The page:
Data from: Humoral immune responses against gut bacteria In dogs with inflammatory bowel disease
Soontararak, Sirikul et al. (2019), Data from: Humoral immune responses against gut bacteria In dogs with inflammatory bowel disease, Dryad, Dataset, https://doi.org/10.5061/dryad.90qg722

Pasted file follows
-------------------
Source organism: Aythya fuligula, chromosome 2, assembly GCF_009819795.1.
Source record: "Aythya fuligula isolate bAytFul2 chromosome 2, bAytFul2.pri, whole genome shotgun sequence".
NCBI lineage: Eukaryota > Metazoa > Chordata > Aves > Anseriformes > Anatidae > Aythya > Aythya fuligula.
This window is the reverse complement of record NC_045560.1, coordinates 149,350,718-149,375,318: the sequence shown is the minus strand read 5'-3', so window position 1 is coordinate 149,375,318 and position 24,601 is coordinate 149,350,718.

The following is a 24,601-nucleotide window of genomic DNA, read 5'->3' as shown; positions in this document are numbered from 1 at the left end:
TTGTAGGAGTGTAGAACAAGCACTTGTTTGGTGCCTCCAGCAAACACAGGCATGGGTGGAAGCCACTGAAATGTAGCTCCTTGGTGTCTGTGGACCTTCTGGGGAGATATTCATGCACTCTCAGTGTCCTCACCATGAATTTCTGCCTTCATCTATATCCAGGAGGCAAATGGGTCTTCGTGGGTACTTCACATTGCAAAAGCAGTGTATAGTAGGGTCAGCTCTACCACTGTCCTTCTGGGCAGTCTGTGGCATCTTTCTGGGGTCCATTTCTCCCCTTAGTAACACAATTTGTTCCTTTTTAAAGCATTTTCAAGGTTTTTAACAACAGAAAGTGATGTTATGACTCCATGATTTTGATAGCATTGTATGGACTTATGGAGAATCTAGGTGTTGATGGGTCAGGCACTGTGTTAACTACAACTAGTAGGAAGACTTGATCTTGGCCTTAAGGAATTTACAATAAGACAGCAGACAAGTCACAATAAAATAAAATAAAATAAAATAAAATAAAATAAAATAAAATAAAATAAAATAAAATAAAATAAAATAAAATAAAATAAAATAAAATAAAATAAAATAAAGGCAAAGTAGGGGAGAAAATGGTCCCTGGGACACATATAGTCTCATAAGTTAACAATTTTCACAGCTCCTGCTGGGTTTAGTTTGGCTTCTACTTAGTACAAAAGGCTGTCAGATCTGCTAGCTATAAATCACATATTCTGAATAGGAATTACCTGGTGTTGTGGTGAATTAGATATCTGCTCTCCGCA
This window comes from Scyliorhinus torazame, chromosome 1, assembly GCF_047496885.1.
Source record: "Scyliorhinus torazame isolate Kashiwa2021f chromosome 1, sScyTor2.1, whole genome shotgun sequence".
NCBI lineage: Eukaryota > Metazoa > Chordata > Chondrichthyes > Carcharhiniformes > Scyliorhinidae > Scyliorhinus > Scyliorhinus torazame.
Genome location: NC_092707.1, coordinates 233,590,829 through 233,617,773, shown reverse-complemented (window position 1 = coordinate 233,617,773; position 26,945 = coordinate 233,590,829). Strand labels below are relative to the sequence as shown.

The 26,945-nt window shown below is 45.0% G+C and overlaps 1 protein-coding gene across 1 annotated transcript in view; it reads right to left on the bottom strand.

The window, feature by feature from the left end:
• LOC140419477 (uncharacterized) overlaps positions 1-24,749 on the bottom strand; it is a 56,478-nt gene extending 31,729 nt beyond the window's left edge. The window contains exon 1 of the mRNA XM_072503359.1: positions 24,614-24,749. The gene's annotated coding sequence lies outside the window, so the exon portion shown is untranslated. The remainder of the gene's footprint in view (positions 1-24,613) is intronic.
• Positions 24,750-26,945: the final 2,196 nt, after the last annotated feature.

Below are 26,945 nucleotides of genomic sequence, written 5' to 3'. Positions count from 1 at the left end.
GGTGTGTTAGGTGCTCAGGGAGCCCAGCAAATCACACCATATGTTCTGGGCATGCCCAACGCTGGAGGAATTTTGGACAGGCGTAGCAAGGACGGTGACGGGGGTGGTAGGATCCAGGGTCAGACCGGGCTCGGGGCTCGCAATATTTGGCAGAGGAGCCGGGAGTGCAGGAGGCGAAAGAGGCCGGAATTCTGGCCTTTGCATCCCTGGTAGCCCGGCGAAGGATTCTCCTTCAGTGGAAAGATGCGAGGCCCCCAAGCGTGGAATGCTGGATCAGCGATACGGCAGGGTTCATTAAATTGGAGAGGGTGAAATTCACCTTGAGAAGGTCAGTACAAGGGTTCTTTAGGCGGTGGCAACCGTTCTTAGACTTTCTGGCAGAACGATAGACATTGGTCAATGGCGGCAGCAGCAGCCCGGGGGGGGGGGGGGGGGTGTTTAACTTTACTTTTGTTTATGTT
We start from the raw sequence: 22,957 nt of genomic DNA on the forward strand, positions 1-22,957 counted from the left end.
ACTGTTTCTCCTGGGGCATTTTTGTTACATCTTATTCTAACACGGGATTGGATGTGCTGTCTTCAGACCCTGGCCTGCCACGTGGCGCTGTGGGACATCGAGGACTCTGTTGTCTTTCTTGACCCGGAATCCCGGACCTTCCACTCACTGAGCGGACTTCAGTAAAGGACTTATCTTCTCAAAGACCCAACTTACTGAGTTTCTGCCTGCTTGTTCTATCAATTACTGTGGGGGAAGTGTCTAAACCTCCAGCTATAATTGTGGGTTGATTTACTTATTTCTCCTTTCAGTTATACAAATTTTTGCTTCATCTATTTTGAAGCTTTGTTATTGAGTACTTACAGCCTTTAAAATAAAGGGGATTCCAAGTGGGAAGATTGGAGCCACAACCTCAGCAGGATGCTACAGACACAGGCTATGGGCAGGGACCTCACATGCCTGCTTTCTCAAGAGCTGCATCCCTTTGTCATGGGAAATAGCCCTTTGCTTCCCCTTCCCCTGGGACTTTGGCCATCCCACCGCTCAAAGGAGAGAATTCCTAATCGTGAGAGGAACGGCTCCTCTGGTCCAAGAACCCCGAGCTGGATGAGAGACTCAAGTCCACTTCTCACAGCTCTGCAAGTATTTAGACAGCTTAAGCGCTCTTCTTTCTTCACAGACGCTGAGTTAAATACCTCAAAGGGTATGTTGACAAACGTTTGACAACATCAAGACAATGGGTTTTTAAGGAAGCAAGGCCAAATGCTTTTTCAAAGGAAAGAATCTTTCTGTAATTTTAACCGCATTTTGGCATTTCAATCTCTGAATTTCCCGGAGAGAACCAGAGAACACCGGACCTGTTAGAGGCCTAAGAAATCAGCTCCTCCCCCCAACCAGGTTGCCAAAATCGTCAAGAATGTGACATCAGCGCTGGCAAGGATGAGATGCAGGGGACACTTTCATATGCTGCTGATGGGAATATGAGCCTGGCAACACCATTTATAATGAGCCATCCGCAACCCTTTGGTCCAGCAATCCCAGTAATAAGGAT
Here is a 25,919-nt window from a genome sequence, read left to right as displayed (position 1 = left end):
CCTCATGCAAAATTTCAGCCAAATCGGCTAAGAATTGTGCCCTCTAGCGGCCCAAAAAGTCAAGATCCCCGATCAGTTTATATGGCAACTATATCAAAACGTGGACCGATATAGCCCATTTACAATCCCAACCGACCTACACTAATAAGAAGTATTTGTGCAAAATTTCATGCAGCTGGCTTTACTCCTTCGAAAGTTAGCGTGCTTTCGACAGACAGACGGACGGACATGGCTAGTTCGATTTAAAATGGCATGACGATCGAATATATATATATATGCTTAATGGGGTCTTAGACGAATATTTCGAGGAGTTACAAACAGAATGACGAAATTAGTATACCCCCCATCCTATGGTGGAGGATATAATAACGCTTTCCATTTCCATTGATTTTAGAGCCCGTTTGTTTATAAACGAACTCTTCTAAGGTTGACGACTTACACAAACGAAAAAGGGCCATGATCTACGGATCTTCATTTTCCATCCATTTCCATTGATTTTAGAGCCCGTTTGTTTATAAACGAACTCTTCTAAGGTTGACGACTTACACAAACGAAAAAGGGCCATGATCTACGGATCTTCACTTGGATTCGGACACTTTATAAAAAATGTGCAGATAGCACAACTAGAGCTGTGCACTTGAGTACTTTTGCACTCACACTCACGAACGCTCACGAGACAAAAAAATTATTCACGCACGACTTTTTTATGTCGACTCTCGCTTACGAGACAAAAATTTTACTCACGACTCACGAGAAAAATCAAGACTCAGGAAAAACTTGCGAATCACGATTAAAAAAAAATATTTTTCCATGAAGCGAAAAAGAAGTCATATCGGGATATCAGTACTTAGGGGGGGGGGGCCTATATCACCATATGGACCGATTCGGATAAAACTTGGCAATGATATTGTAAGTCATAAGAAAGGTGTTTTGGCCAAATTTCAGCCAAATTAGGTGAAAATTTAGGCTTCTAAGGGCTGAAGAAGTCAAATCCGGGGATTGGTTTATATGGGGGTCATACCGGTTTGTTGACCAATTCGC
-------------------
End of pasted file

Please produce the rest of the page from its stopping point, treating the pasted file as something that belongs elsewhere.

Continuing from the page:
Inflammatory bowel disease (IBD) in dogs is associated with clinical signs of intestinal dysfunction, as well as abnormal lymphocytic and myeloid cell infiltrates in the small and/or large intestine. Thus, in many respects IBD in dogs resembles IBD in humans. However, the factors that trigger intestinal inflammation in dogs with IBD are not well understood and have been variously attributed to immune responses against dietary antigens or intestinal antigens. Previous studies in humans with IBD have documented increased production of IgG and IgA antibodies specific to intestinal bacteria, and this abnormal immune response has been linked to disease pathogenesis. Therefore, we investigated the humoral immune response against gut bacteria in dogs with IBD, using flow cytometry to quantitate IgG and IgA binding. Studies were also done to investigate the source of these antibodies (locally produced versus systemic production) and whether greater antibody binding to bacteria is associated with increased inflammatory responses. We found that dogs with IBD had significantly higher percentages and overall amounts of IgG bound to their intestinal bacteria compared to healthy dogs. Similarly, significantly higher percentages of bacteria were IgA+ bacteria were also found in dogs with IBD. Serum antibody recognition of gut bacteria was not different between healthy dogs and dogs with IBD, suggesting that anti-bacterial antibodies were primarily produced locally in the gut rather than systemically. Importantly, bacteria in the Actinobacteria phylum and in particular the genus Collinsella had significantly greater levels of antibody binding in dogs with IBD. Based on these findings, we concluded that antibody binding to commensal gut bacteria was significantly increased in dogs with IBD, that particular phyla were preferential targets for gut antibodies, and that anti-bacterial antibody responses may play an important role in regulating gut inflammation.